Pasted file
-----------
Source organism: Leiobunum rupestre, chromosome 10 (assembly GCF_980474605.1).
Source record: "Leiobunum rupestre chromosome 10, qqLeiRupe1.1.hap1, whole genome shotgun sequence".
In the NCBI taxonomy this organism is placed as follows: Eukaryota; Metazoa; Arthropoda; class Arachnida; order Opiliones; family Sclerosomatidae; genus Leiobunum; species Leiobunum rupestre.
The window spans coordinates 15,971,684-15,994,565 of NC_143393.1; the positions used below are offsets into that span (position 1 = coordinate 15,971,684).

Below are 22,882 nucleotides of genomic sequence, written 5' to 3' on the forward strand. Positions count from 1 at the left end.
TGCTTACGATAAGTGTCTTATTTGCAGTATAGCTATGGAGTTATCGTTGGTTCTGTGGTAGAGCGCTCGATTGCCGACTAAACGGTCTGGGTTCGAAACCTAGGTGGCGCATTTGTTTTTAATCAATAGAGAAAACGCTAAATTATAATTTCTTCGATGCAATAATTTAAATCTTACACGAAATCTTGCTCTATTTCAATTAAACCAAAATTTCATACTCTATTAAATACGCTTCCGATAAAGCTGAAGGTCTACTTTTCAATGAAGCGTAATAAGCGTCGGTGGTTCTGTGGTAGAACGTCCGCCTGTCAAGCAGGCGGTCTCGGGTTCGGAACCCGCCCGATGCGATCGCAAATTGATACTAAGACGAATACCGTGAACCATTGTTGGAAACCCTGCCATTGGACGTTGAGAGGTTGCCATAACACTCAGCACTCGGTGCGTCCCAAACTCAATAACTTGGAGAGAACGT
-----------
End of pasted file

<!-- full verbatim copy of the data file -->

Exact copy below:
Source organism: Leiobunum rupestre, chromosome 10 (assembly GCF_980474605.1).
Source record: "Leiobunum rupestre chromosome 10, qqLeiRupe1.1.hap1, whole genome shotgun sequence".
In the NCBI taxonomy this organism is placed as follows: Eukaryota; Metazoa; Arthropoda; class Arachnida; order Opiliones; family Sclerosomatidae; genus Leiobunum; species Leiobunum rupestre.
The window spans coordinates 15,971,684-15,994,565 of NC_143393.1; the positions used below are offsets into that span (position 1 = coordinate 15,971,684).

Below are 22,882 nucleotides of genomic sequence, written 5' to 3' on the forward strand. Positions count from 1 at the left end.
TGCTTACGATAAGTGTCTTATTTGCAGTATAGCTATGGAGTTATCGTTGGTTCTGTGGTAGAGCGCTCGATTGCCGACTAAACGGTCTGGGTTCGAAACCTAGGTGGCGCATTTGTTTTTAATCAATAGAGAAAACGCTAAATTATAATTTCTTCGATGCAATAATTTAAATCTTACACGAAATCTTGCTCTATTTCAATTAAACCAAAATTTCATACTCTATTAAATACGCTTCCGATAAAGCTGAAGGTCTACTTTTCAATGAAGCGTAATAAGCGTCGGTGGTTCTGTGGTAGAACGTCCGCCTGTCAAGCAGGCGGTCTCGGGTTCGGAACCCGCCCGATGCGATCGCAAATTGATACTAAGACGAATACCGTGAACCATTGTTGGAAACCCTGCCATTGGACGTTGAGAGGTTGCCATAACACTCAGCACTCGGTGCGTCCCAAACTCAATAACTTGGAGAGAACGT